SR 88 winds along the ridgeline above Mesquite Creek for a distance. This sign, denoting a speed limit of 45, marks the highest speed limit along the Apache Trail. The majority of the road is signed at 25 MPH or below. 04/22/07
This reassurance marker is the last one seen eastbound. 04/22/07
This corner along the Apache Trail shows a nice view east towards Fish Creek Hill. 04/22/07
Advance warning for the end of pavement along Apache Trail. In 500 feet, pavement will end and the road will revert to dirt. 04/22/07
22 of the remaining 23 miles of SR 88 are gravel and/or dirt road. The road will not see pavement again until reaching Roosevelt Dam. 04/22/07
Distance sign to Apache Lake (10 miles) and Roosevelt (22 miles). The Roosevelt mileage marker here refers to the dam and not the town. 04/22/07
The first few miles of the dirt road are covered by decaying asphalt, and the road is in good condition. It is still wide enough for two lanes, but in two miles, this will end and the road will drop to a one lane road (for the most part). 04/22/07
SR 88 begins to wind around and up Fish Creek Hill. As seen here, the road is covered by mostly asphalt at this point. 05/27/07
Horse Mesa and Bronco Butte can be seen in the foreground of this photo of Apache Trail, with Goat Mountain and Buckhorn Ridge in the background. This photo was taken from a trail overlooking the road. 05/27/07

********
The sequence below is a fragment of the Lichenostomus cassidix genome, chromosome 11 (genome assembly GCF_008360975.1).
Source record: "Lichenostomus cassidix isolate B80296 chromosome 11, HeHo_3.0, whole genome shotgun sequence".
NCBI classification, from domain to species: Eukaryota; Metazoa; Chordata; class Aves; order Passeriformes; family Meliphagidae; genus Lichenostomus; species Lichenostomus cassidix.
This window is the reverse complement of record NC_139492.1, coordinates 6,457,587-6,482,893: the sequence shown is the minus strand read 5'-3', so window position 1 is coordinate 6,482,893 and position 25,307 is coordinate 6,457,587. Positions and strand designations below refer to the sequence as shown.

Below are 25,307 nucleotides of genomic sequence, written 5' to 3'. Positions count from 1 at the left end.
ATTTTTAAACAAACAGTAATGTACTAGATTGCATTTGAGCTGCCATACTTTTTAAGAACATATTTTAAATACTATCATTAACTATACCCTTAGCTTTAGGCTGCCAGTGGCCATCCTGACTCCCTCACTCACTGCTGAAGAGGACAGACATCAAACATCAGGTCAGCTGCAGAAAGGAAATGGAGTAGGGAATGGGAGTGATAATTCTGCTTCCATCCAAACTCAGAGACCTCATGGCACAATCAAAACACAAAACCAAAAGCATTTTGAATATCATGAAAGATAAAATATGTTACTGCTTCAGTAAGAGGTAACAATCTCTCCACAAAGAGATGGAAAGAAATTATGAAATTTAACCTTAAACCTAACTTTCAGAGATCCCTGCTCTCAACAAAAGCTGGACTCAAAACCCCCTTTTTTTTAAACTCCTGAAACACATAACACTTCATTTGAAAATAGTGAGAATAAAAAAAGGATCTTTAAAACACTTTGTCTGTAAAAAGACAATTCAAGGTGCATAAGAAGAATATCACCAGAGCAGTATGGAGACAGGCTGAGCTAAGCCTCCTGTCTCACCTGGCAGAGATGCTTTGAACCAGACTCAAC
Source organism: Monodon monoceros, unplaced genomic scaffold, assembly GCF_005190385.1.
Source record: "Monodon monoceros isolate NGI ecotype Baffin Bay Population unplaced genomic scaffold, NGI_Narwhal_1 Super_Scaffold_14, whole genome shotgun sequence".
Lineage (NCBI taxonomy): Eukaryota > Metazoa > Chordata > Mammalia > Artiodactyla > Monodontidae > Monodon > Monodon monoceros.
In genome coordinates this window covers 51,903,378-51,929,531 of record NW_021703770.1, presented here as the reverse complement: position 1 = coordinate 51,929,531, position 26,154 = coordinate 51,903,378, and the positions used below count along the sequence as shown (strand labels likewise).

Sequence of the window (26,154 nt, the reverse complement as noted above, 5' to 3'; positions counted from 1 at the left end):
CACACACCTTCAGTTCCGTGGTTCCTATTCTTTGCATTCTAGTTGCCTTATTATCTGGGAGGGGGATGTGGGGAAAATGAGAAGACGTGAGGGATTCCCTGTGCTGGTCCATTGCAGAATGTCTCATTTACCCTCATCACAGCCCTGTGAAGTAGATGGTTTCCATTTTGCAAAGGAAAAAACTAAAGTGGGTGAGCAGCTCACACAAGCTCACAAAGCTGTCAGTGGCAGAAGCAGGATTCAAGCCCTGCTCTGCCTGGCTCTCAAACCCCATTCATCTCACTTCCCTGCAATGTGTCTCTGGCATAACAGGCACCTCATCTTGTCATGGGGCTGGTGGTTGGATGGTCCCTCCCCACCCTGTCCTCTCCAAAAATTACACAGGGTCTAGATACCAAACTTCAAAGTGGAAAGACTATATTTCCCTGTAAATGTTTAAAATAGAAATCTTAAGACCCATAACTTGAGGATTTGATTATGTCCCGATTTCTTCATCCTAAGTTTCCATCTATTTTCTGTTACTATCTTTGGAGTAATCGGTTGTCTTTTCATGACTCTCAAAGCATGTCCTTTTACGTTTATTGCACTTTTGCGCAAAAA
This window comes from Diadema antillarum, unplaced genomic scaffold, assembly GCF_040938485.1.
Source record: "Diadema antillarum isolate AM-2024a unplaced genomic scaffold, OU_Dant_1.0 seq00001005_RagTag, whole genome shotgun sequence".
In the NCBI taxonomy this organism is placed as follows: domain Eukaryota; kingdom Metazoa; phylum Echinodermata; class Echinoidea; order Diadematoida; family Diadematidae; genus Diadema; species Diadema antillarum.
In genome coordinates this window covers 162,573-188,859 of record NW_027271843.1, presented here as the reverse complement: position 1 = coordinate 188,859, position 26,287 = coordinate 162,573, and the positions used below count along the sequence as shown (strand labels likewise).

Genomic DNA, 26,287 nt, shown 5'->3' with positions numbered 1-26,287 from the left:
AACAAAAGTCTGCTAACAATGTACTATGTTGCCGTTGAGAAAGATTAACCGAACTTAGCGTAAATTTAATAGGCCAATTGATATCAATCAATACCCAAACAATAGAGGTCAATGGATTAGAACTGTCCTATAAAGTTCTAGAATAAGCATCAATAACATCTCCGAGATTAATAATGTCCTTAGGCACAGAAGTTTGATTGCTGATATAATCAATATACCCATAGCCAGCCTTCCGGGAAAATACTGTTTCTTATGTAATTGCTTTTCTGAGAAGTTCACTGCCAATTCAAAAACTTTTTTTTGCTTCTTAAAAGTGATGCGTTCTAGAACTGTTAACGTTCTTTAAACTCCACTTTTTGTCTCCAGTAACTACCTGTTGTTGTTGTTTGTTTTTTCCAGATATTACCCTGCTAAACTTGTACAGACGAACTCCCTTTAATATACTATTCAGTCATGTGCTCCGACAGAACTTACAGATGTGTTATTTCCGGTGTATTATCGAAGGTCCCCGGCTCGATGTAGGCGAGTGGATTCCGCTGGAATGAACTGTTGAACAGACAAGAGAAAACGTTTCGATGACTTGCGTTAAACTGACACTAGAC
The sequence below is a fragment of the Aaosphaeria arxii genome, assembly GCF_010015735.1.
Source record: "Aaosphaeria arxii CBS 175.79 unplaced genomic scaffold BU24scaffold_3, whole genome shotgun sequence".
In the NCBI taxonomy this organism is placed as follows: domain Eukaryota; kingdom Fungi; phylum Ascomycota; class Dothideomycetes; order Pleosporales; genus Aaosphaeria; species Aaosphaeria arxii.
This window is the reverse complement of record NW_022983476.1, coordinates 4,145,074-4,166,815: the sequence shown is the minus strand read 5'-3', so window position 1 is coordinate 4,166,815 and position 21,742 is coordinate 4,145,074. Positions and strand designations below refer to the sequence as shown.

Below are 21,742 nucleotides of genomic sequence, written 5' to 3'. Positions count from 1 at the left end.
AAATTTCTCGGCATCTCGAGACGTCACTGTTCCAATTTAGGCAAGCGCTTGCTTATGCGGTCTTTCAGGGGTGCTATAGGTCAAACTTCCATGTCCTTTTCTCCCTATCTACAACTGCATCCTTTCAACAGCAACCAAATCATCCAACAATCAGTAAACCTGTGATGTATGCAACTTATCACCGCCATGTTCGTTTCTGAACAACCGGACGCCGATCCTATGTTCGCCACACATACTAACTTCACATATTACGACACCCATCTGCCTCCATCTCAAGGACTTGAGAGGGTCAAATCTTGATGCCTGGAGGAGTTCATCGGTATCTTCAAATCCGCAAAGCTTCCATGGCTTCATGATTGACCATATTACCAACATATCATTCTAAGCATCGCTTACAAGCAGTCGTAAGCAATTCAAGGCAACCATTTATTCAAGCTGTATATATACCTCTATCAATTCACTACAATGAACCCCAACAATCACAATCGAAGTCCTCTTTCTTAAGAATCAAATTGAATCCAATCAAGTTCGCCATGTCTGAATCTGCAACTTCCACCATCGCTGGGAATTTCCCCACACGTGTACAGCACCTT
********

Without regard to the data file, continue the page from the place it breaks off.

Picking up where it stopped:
This sharp turn looks toward Coronado Mesa and Bronco Butte. Sharp turns like this are common along the road. 05/27/07
Advance warning of the Fish Creek grade. The grade is relatively short (2 miles) but very steep (up to a 10% grade), and the entire grade - including cuts and fills up to 70 feet deep - was built by hand. 05/27/07
At the top of Fish Creek Hill, the U.S. Forest Service built an overlook of the road and grade. For those who are not comfortable with continuing on Apache Trail, this is a good place to turn around and head back toward Tortilla Flat. 05/27/07
The small size of the minivan in this photo shows the steepness of Fish Creek Hill. In the late 1980s, this road was recommended for Four Wheel Drive only, but can now be driven in a passenger car (very carefully). A SUV or other high clearance vehicle is recommended, though. 05/27/07
This scenic road trailblazer is the only sign noting that this is a state highway. 05/27/07
Welcome to Fish Creek Hill. The 10 MPH curves sign is not a joke. 05/27/07
2 photos
2 photos
SR 88 snakes along the side of an unnamed canyon before turning into Fish Creek Canyon. 05/27/07